I think that there was a lesson learned somewhere in that day but I'm not sure what it was. "Bring more food than you think that you need" is the most likely candidate. Regardless, I now look back on it as a grand adventure, wending my way through bucolic mountain meadows with wildflowers blooming so thickly that a hummingbird would have trouble deciding which one to drink from.

Perhaps the biggest lesson is not to be afraid to embark on these adventures, for I always end up loving them!


  1. OK There are several thoughts that ran thru my head.....One is this is fantastic, and beautiful and amazing and magical and I wanted to be walking thru that area. (OK, not a biker, just a hiker)

    Second, "oh no", what if she hurts herself, falls and injures her back while she is OFF TRAIL.....she would need ME....Search Dog extrordanair.

    Now I love a great search in the high mountains, and your country is incredible. BUT, I Say BUT

    You must be careful. WE all love you and love your blog and love your photos and love experienceing life through your eyes.

    Do NOT mess it up for us by hurting your back.

    Thank you Thank you for todays pictures. My Vickie called her mom the minute we saw the columbine.

    Take Care
    Bert and My Vickie

  2. What an adventure! Beautiful pictures and what a ride you had. Having gotten lost on a mountain while hiking years ago and having to be rescued by the park rangers, I know how hard it is to give up and call for help. I had to because the sun was going down and I had absolutely nothing to drink with me or eat at all. I was so determined to find my way out and so mad at myself for getting lost. The rangers were a blessing when they found me and brought me a big bottle of Gatorade!! Please be careful! I was very sore for days and bones and muscles hurt that I didn't even know I had. I am very happy that your adventure had a happy ending and you had great pictures. I love Marvin too!! Lots of love, Debbie & Holly

  3. I have never seen Alpine meadows like those before and they are astoundingly beautiful. That being said, while I think you and K and Bert and Vickie would really hit-it-off, I don't want you meeting up "by accident". I know you are very careful; but I'm the one that broke her arm in the 6 inch deep stream last summer!!



  4. Just to allay some of your worries, I always carry a Spot Rescue Beacon when I'm in the wilderness alone. Having done SAR work with my previous dog, Acadia, I know how fast things can go south so I keep Spot with me in case I need to be rescued. I've been carrying it for 2 years and haven't used it yet. Hopefully, I never will.

  5. Gosh the meadows are gorgeous
    Benny & Lily

  6. Such rich, vibrant colors. Absolute beauty!

    Boondocks & The Love Shack Pack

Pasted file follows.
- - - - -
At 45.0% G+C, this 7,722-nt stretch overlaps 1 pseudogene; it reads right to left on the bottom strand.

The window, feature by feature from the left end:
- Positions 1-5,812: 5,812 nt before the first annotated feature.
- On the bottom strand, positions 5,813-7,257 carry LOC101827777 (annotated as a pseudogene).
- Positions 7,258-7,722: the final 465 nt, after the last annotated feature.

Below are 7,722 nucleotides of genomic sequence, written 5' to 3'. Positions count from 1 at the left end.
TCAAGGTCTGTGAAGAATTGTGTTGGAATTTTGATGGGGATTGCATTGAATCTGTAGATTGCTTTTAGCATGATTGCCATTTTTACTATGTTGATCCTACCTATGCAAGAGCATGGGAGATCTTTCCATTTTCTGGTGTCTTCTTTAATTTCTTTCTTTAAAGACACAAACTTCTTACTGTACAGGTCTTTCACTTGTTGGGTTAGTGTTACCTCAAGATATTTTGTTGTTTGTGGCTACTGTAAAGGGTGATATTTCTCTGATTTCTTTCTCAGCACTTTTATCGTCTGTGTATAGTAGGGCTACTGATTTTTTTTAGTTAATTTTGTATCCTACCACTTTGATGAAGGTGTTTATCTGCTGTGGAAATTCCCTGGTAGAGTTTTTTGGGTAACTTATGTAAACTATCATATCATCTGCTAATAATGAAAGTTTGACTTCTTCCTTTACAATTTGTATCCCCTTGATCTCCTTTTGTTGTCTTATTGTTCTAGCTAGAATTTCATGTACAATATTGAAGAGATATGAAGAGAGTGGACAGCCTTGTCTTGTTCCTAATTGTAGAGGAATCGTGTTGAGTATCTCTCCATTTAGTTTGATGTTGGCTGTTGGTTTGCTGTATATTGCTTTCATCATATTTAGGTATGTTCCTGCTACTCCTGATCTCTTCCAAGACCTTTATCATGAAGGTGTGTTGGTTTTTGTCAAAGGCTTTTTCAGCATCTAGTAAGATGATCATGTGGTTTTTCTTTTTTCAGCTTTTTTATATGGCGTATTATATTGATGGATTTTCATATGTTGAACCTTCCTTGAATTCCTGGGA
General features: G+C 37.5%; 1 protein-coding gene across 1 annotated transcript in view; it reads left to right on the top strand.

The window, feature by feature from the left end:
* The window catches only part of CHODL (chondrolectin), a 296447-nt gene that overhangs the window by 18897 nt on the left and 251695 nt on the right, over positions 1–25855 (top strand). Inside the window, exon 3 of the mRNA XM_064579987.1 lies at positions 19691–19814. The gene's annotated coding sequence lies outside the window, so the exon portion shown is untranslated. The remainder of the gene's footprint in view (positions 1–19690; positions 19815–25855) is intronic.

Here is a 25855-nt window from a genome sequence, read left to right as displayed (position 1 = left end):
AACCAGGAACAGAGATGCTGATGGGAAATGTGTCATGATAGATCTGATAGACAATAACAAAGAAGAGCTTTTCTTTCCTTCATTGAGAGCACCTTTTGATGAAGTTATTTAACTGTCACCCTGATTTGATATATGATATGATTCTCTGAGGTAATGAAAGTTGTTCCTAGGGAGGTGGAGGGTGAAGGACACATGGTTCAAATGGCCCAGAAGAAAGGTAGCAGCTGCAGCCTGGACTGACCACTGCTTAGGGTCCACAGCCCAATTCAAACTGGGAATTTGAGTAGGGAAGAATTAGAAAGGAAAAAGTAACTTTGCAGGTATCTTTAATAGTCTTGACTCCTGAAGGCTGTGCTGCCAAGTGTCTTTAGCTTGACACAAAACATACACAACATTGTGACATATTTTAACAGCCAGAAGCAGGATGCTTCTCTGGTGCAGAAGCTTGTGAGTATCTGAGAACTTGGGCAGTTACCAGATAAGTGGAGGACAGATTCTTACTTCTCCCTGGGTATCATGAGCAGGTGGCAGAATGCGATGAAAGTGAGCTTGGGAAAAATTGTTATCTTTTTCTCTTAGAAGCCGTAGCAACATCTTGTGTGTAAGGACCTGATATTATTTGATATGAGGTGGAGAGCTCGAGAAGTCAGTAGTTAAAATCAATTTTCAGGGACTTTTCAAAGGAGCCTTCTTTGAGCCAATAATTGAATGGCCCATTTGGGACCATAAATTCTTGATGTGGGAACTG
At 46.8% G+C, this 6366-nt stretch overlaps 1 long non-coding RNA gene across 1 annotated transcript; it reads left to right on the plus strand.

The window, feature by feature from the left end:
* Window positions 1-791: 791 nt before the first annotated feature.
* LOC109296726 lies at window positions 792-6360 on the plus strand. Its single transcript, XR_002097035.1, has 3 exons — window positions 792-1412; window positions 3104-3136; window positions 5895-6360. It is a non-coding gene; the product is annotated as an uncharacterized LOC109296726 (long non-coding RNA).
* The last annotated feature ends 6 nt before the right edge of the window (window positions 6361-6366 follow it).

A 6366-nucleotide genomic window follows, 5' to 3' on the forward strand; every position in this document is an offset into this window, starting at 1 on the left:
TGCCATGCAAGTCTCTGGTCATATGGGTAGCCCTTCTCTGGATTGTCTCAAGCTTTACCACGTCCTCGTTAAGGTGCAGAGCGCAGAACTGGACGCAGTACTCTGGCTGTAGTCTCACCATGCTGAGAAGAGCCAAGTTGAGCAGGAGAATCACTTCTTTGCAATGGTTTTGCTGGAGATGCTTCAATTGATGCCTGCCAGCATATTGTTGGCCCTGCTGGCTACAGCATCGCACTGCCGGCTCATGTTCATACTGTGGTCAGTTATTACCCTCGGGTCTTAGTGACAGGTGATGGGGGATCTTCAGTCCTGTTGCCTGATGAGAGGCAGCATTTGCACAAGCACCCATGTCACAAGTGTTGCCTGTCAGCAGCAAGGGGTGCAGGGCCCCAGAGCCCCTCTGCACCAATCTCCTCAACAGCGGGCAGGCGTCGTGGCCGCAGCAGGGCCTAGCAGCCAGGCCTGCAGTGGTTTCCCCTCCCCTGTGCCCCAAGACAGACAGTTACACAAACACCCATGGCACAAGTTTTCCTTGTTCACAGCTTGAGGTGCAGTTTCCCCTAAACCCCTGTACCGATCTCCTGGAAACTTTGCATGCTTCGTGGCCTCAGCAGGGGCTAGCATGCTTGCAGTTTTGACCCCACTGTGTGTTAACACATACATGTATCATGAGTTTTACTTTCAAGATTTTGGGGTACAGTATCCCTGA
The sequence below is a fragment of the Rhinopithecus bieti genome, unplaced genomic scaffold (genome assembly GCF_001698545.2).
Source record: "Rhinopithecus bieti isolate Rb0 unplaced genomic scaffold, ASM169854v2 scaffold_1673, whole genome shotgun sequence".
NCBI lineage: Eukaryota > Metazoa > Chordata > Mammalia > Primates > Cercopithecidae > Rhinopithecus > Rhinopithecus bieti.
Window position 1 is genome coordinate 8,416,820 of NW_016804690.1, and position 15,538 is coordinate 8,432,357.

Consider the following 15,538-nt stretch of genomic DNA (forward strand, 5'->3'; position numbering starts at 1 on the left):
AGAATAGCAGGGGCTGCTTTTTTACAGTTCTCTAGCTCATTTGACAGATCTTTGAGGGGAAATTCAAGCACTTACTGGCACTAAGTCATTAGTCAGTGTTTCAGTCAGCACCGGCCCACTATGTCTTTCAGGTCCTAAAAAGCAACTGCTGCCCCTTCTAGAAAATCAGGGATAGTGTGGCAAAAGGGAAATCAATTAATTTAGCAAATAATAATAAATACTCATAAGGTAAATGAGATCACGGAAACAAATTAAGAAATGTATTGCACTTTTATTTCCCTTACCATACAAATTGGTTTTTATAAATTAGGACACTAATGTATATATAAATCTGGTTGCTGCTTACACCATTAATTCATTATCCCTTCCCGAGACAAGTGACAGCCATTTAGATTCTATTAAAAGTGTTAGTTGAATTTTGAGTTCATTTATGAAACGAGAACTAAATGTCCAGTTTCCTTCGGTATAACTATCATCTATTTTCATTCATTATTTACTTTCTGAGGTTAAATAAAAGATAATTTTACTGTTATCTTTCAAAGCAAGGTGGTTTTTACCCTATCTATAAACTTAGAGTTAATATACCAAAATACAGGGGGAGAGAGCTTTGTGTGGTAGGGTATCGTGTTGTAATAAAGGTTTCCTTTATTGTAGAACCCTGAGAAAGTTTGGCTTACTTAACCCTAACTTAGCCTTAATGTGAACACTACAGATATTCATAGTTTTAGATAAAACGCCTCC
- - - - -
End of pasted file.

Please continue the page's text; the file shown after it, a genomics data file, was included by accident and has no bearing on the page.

7. It sounds like a fantastic adventure to me, although I prefer a bit of a back up plan like a working cell phone. All the sights you saw on the trip definitely seem to have made it worthwhile! I hope that K is able to go for longer romps with you soon!

  8. I am very glad you go prepared unlike me!! I wasn't even planning on going hiking the day I got lost on a mountain and told absolutely nobody that I was going anywhere at all. Not prepared was an unstatement on my loss which has led me now to never go hiking alone and to go with someone that knows the way (I have a horrible sense of direction!) I'm so glad you are okay...the pictures are gorgeous!! Lots of love, Debbie & Holly

  9. How beautiful! I hope to see some of the places you've seen one day! How very lucky you are!


  10. Great post! I was totally hooked, both by what could happen next to those intensely beautiful pics. It truly looks like heaven there! I'm such a sucker for wildflowers, I'd have been so distracted! Thanks for sharing these pics & ending on such a high note. You made my night!

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  12. Hi Y'all,

    Oh did I feel your "oh no" moment when realizing you were still a good distance from "Endless Pass". Years ago when I lived in Texas and looked across the desert at the mountains, I decided to "drive"...yes in a car... to this day I have yet to reach them. :) I had to turn back when I started running out of daylight, and gas, and saw no gas stations.

    Here in the eastern mountains so much is forested, especially in the southern portion, you can step a couple of feet off the trail and everything looks the same. If you turn in circles you'll be hoplessly disoriented.

    I depend on staying on marked trails or with my dog...My dogs, like my horses, seem to always be able to find the way.

    Y'all take care now,
    BrownDog's Human

  13. That was a marvelous journey. I agree with all of the others in asking you to be careful, but, from your reply, it sounds like you take reasonable precautions. I just don't want you to hurt yourself. Regardless, you went through some absolutely beautiful country, and I think you're right -- as time goes by, you will remember more of the beauty of the journey, and less of the anxiety and stress.

  14. Absolutely stunning..
    I've been in a similar situation (granted, east coast and forest on foot) and I loathe that moment of "no, that is NOT the end".

  15. Oh my, I could stare at those pictures all day long!

  16. We sure do admire your courage to take on that ride. We hope your back has recovered well. It certainly was a beautiful ride (albeit a bit crazy - that's the Mom in me speaking).

  17. If you are going to be lost, that is one gorgeous place to ramble around. Glad you found your way and especially glad the runner had all those high energy foods for refueling.

  18. Wow... those are some beautiful photos! Glad you made it back okay.

  19. Wow! At least you had amazing views for your long journey. You're so adventurous. I'm pretty sure I would need to call in the calvary. I hope you didn't take it too hard on your back.

    Thinking of K and hoping there's been improvement.

  20. My gosh!

    Even the pictures are breathtaking! I can't imagine seeing them in person.

  21. Beautiful! Really makes me miss my vacations in Colorado.

  22. This must be the post you were referring to. So glad you made it out, but so sad it was so hard on your back.

    Oh, my gosh!!! The wildflowers! Simply phenomenal!

    I keep wondering if that's the portion of the trail where many CTR racers get similarly lost each year. I truly admire you for pushing on throughout this journey. This time, YOU are the inspiration!